Tumor necrosis factor α induces a model of preeclampsia in pregnant baboons (Papio hamadryas)

Neroli S. Sunderland*, Sally E. Thomson, Scott J. Heffernan, Shirlene Lim, John Thompson, Robert Ogle, Paul McKenzie, Paul J. Kirwan, Angela Makris, Annemarie Hennessy

*Corresponding author for this work

Research output: Contribution to journalArticlepeer-review

64 Citations (Scopus)


Preeclampsia is a common disease of pregnancy characterised by maternal hypertension and proteinuria. Abnormal placentation in early pregnancy and abnormal cytokine and anti-angiogenic factor expression are thought to contribute to the clinical syndrome of endothelial dysfunction evident in the second half of gestation. The mechanisms underlying both the placental pathology and its translation to the maternal clinical syndrome are not fully understood. A model of preeclampsia manifest by clinically evident endothelial dysfunction (increased blood pressure and proteinuria) was induced by administration of low-dose TNF-alpha for 2 weeks at mid-gestation in pregnant baboons (Papio hamadryas). Blood pressure was monitored continuously and remotely by intra-arterial radiotelemetry. Following TNF-alpha infusion, there was an increase in systolic and diastolic blood pressure and development of proteinuria in pregnant treated animals, but not in pregnant saline controls nor in non-pregnant TNF-alpha treated animals. The treated pregnant animals also developed elevated plasma soluble FMS-like tyrosine kinase-1 (5FLT-1) and increased placental mRNA expression of sFLT-1 and soluble endoglin (sEng). These results clearly demonstrate that the cytokine TNF-alpha can induce the clinical and biochemical features of human preeclampsia. The results identify a link between cytokines, placental dysfunction and endothelial dysfunction resulting in a loss of maternal blood pressure control. (C) 2011 Elsevier Ltd. All rights reserved.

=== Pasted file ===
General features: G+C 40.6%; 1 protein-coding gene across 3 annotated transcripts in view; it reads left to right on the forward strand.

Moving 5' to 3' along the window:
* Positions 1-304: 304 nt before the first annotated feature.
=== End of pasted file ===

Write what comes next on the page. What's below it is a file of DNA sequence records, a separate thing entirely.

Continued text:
Original languageEnglish
Pages (from-to)192-199
Number of pages8
Issue number2
Publication statusPublished - Nov 2011
Externally publishedYes


  • Tumor necrosis factor alpha
  • Non-human primates
  • Preeclampsia
  • Animal models
  • Pregnancy


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